January 24, 2021- Existence as Resistance- Rev. Jen Crow

January 25, 2021

In a society that wants you erased, existence is resistance. In a country where laws have limited your access to resources and opportunity, to safety and basic human rights, survival is a form of resistance. In a time when lies are fed to the masses, naming the truth is resistance. As we take a collective breath this week, we will remember that for many of us, existence is an act of resistance. We will remember those who did not make it with us to this moment, and we will acknowledge the parts of ourselves that have been injured even as we have survived. Together, we will continue to heal. 


Words of Welcome- Rev. Justin Schroeder (:28)

Story for All Ages- Seth Anderson-Matz (4:11)

Interlude- We Will- Ann Reed (7:42)

Sermon- Existence as Resistance- Rev. Jen Crow (9:33)


January 17, 2021- A Dream or a Nightmare?- Rev. Justin Schroeder

January 19, 2021

While Dr. King fervently spoke about the “dream” of country where character mattered more than skin color, this dream has failed to materialize. More often than not, the dream is simply given lip service, while structures and practices of oppression and harm remain in place. What is required for the dream to truly come alive, for justice to roll down like waters, and peace like an ever flowing stream?

Words of Welcome- Rev. Justin Schroeder (:24)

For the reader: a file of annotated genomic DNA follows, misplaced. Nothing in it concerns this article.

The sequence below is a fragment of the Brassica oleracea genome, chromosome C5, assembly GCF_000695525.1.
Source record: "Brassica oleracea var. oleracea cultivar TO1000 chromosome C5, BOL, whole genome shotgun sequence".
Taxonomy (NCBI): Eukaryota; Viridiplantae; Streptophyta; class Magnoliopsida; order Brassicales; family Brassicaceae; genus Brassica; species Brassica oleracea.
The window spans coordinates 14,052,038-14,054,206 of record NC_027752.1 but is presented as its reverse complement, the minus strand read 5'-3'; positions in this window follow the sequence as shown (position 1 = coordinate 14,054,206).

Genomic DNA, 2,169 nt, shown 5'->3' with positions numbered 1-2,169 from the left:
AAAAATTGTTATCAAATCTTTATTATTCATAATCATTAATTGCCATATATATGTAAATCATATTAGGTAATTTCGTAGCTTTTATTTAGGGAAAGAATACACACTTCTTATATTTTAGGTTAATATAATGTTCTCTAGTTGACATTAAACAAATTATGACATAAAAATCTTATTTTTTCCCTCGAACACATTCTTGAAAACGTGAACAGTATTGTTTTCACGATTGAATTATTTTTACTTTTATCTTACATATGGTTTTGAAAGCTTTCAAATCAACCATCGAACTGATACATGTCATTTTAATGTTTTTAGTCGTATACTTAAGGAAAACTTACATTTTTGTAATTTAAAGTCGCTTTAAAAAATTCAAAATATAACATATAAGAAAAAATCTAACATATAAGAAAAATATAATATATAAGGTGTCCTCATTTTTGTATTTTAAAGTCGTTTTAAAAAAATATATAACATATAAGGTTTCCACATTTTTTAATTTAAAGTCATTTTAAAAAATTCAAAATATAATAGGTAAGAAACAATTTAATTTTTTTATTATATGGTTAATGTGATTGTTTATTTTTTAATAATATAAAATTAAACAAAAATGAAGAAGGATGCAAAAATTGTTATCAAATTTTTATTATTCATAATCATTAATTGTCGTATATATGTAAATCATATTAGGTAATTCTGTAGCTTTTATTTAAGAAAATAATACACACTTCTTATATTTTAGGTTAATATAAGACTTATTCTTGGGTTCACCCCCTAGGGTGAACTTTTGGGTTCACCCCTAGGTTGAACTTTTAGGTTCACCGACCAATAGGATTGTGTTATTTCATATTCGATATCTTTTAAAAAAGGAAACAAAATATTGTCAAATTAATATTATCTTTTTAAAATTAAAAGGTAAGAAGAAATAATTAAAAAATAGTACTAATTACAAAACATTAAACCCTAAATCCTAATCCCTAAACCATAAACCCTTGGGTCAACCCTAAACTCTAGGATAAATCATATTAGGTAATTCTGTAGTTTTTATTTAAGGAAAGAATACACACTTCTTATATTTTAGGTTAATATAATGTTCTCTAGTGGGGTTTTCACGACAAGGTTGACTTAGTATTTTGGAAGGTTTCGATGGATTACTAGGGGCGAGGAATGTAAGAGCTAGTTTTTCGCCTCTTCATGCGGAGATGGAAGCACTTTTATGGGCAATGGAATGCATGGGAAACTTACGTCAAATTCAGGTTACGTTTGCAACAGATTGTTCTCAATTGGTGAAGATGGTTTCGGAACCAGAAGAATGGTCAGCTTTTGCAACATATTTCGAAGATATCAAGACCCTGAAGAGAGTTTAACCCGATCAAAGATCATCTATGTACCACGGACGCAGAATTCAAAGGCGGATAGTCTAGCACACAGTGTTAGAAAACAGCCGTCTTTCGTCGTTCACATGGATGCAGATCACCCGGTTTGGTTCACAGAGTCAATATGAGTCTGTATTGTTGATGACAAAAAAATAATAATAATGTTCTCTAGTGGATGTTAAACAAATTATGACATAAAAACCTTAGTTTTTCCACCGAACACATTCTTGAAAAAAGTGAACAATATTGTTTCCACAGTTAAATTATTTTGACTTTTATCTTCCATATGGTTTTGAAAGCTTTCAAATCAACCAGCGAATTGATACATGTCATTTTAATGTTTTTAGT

Story for All Ages- The Castle With Three Windows- Aimee K. Bryant (3:06)

Hymn- Gather The Spirit- Aimee K. Bryant and Franco Holder (10:45)

Sermon- A Dream or a Nightmare?- Rev. Justin Schroeder (13:48)


January 10, 2021- Remembrance Sunday

January 11, 2021

Every year, as we begin the New Year, we hold a ritual space to name and recount the losses we’ve experienced in the past year. This year, more than ever, this ritual of “Remembrance Sunday” feels so important. In 2020, grief was a constant companion. We lost jobs, business, and loved ones, many of them to Covid-19. We lost opportunities to attend graduations and weddings, memorials and family reunions. For many of us, grief wove with grief.

In this service, we will be held by beautiful music from Ellis as well as Franco Holder and violinist Travis Waymon. Lauren Wyeth, Rev. Arif Mamdani, and Rev. Justin Schroeder will lead us in story and ritual as we touch on the realities of impermanence, remember what lives on in memory, and discover how, even in the face of grief, we might embrace life and love once again.

Words of Welcome- Rev. Justin Schroeder (:29)

Story for All Ages- Lauren Wyeth (3:03)

Lighting the Candle of Impermanence (9:30)

Interlude- Excerpt from Spiegel im Spiegel- Travis Waymon and Franco Holder (10:55)

Prayer and Reflection- Rev. Justin Schroeder (11:43)

Lighting the Candle of Memory (21:02)